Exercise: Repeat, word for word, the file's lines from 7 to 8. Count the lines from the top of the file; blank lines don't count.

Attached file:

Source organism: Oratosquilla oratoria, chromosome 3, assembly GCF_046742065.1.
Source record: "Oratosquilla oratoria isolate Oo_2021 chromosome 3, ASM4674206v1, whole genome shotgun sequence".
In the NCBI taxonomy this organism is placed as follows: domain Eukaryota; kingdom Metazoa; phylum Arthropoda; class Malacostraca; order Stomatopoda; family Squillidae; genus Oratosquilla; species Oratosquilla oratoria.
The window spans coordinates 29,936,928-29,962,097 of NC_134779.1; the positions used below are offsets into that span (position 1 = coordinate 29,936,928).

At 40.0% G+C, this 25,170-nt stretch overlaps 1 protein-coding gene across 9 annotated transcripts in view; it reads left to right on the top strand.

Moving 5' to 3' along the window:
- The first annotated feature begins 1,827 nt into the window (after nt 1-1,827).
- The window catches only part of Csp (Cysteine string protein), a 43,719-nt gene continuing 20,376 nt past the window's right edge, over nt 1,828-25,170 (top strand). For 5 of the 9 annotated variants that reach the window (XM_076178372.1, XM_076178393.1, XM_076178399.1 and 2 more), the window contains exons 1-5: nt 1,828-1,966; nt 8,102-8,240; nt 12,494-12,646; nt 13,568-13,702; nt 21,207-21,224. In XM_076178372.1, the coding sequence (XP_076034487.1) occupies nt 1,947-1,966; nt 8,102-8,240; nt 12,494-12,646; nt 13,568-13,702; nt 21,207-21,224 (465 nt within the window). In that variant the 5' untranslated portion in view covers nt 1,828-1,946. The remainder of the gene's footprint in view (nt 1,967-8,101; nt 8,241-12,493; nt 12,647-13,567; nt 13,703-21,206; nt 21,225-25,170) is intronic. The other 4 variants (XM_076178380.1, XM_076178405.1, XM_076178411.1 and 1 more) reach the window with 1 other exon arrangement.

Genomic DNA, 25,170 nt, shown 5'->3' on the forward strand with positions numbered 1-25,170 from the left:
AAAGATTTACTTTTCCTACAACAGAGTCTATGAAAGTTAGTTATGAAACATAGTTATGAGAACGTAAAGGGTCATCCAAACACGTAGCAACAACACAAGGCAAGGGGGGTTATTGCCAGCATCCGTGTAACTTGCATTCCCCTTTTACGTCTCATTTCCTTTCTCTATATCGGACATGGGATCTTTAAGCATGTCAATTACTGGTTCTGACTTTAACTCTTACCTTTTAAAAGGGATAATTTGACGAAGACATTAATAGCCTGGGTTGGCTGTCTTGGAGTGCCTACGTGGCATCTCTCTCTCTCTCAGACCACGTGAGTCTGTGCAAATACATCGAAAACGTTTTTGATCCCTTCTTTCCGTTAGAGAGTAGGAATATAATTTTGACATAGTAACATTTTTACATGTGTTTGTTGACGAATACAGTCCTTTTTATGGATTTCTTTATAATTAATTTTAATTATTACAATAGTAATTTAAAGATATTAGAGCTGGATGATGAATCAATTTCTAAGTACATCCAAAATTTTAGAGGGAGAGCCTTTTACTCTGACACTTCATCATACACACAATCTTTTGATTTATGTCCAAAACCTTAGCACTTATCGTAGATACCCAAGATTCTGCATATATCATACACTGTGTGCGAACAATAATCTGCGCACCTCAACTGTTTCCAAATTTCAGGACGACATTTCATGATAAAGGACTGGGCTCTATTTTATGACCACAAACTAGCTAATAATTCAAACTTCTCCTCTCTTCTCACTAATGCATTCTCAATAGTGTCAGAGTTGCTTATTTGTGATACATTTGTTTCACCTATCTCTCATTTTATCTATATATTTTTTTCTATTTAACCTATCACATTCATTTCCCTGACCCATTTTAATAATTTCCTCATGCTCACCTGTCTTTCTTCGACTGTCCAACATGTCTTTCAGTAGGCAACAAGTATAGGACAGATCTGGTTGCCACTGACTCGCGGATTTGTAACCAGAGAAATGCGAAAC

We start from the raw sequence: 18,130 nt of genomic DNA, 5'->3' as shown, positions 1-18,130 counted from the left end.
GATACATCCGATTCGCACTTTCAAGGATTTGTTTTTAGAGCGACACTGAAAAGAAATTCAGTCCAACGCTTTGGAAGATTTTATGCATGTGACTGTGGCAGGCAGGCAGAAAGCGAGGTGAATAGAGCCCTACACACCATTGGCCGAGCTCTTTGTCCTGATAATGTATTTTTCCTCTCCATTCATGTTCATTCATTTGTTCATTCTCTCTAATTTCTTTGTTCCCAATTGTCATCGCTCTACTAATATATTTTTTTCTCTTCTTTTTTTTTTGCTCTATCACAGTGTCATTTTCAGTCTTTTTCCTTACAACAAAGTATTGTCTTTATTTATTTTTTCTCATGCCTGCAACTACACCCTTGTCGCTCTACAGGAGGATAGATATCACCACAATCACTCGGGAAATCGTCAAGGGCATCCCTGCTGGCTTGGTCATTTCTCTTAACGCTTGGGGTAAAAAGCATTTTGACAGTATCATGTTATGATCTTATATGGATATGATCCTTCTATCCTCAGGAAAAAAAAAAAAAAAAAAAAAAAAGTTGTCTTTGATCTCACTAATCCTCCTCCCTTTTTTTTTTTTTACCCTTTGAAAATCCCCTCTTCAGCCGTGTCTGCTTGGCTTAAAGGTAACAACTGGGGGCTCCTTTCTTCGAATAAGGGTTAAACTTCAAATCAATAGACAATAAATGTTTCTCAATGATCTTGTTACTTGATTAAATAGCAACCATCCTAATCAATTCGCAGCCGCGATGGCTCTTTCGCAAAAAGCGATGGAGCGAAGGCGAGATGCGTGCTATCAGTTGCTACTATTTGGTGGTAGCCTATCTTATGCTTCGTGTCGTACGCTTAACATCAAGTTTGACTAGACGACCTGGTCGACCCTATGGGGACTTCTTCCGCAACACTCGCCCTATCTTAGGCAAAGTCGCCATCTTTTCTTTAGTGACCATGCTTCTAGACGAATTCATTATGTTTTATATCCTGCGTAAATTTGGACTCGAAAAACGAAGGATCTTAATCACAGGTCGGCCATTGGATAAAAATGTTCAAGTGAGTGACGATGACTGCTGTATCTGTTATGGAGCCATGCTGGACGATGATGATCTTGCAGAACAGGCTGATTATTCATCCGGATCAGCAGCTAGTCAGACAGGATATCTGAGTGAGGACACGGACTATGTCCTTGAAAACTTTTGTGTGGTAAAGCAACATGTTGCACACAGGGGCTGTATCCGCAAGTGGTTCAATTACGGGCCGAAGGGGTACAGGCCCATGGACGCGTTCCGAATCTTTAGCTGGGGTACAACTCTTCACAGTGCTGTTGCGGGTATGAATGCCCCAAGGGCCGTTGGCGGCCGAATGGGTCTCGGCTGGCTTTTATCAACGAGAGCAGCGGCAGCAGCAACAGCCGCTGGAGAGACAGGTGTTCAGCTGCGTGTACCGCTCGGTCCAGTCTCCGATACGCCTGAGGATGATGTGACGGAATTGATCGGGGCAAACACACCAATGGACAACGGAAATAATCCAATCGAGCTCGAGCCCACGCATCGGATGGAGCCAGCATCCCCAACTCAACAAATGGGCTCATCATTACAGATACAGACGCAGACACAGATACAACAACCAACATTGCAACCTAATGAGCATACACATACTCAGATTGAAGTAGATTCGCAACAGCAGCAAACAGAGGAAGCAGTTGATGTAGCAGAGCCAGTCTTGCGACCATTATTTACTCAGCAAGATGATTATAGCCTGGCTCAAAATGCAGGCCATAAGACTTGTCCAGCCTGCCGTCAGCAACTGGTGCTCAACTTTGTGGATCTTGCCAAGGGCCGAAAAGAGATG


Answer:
- The first annotated feature begins 1,827 nt into the window (after nt 1-1,827).
- The window catches only part of Csp (Cysteine string protein), a 43,719-nt gene continuing 20,376 nt past the window's right edge, over nt 1,828-25,170 (top strand). For 5 of the 9 annotated variants that reach the window (XM_076178372.1, XM_076178393.1, XM_076178399.1 and 2 more), the window contains exons 1-5: nt 1,828-1,966; nt 8,102-8,240; nt 12,494-12,646; nt 13,568-13,702; nt 21,207-21,224. In XM_076178372.1, the coding sequence (XP_076034487.1) occupies nt 1,947-1,966; nt 8,102-8,240; nt 12,494-12,646; nt 13,568-13,702; nt 21,207-21,224 (465 nt within the window). In that variant the 5' untranslated portion in view covers nt 1,828-1,946. The remainder of the gene's footprint in view (nt 1,967-8,101; nt 8,241-12,493; nt 12,647-13,567; nt 13,703-21,206; nt 21,225-25,170) is intronic. The other 4 variants (XM_076178380.1, XM_076178405.1, XM_076178411.1 and 1 more) reach the window with 1 other exon arrangement.